Do Raccoons Truly Live by Themselves?It's common to assume that raccoons are solitary, because you usually only spot one at a time. You may see one near your chicken coop or in the garbage can, or scurrying out of view as you park in the driveway late at night. These solo bandits are likely to be the larger males who have learned to forage for themselves, especially during the warm seasons. However, scientific observation of raccoon habitat and behavior indicates that when the males get hungry and cold during winter months, they're more likely to stick with larger family communities. There is safety in numbers. Raccoons choose to stay in groups so they can huddle against the harsh elements, hunt together and share food. Traveling and hunting together in groups also protects them from other predators who are also cold, desperate and hungry.
What Is the Size of These Groups?Male raccoon groups usually number no larger than four. Females, though, often live in larger groups year-round, especially if they have several babies. Males and females usually live separately, unless they are mating. Raccoons begin mating as early as January, so you may have them in your home now, in larger groups, even before the traditional spring mating season.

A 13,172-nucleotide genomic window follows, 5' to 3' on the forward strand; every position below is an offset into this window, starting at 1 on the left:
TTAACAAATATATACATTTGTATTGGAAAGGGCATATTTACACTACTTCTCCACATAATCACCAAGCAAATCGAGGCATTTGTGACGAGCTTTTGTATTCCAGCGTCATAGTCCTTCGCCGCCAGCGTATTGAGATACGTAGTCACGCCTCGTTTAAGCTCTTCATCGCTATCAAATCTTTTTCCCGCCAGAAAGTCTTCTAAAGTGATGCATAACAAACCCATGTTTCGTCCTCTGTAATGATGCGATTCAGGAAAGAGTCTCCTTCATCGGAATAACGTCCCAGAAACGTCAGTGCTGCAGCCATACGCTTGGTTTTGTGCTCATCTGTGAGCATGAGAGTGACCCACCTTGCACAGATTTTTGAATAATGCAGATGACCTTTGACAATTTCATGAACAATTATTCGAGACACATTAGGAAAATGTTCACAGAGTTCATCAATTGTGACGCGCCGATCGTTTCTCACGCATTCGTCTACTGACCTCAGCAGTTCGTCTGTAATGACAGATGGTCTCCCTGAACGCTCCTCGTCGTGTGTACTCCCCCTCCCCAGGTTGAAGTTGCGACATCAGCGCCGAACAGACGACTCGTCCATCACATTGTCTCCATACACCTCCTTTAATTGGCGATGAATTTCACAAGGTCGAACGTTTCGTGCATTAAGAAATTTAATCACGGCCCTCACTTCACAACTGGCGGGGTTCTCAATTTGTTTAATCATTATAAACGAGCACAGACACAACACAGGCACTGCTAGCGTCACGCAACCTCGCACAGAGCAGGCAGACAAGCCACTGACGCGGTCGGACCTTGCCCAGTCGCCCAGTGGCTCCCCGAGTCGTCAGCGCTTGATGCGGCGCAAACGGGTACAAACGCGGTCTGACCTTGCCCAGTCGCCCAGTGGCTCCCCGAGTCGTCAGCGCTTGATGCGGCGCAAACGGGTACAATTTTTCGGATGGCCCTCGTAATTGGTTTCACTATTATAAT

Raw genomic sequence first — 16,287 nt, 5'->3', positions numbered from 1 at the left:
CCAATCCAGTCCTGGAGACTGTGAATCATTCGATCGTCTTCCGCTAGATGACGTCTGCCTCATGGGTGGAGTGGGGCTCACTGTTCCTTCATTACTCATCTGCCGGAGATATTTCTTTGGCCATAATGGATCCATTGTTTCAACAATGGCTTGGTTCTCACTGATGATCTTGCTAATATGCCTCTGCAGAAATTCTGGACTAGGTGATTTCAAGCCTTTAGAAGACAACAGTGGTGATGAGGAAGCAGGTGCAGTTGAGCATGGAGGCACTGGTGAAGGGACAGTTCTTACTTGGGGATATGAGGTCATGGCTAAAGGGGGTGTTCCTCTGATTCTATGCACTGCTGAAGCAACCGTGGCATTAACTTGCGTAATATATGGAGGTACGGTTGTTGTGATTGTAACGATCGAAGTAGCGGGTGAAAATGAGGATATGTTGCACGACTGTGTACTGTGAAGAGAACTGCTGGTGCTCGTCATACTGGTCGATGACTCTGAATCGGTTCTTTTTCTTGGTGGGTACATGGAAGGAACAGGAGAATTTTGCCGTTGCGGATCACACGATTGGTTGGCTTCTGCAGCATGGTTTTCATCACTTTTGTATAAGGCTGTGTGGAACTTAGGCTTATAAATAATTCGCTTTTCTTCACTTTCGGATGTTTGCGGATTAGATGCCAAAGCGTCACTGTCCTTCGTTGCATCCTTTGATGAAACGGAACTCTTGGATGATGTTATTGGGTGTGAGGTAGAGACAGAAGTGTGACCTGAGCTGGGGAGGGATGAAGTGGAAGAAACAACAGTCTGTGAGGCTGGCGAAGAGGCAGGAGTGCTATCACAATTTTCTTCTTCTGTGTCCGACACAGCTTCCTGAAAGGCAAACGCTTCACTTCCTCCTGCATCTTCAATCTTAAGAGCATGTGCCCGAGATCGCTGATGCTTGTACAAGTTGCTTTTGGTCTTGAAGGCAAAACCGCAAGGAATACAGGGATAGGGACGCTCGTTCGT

I Think I Have Raccoons In My Home. How Bad Can It Get?Because raccoons remain in groups during the winter months, one raccoon in your home could easily lead to four more males and up to twenty with females and their babies moving in. Major risks to your safety and health exist when raccoons are not professionally removed. These animals are very dextrous and can easily remove DIY solutions such as tarps and duct tape. They also can rip off aluminum, soffit, shingles and flashing. What's more, the toxic droppings they leave behind can include roundworm. Plus of course raccoons are infamous for often carrying rabies. Finally, the biggest danger to your home is they can easily chew through electrical wires. This can cause a fire hazard, especially when near combustible materials such as wall insulation and dry wood.
Call Skedaddle for Raccoon Removal in MilwaukeeEspecially in the case of raccoons, the adage "where there's smoke there's fire" is powerfully true. If you see one raccoon near your home during winter, there could be many more also nesting in your chimneys, crawl spaces and roof areas — they jump or walk there from tall tree boughs, or climb up ivy and drainage pipes. Call us for expert, humane raccoon removal in Milwaukee and surrounding areas. With three decades of experience, we offer professional service:
- Assess and Remove. Our technicians identify the number of raccoons and assess the degree of the problem. We analyze the risk of rabies (hard for an untrained eye) and humanely and strategically remove all mothers, babies and males. The mothers and babies are reunited in a heated baby box, far from your home.
- Clear and Clean Any Mess. We handle professional removal of raccoon feces and contamination (roundworm).
- Prevent and Protect. We identify entry points and permanently block raccoons from entering your home. We can install heavy-gauge screening at all potential entry points and advise and consult for insulation repair and attic restoration.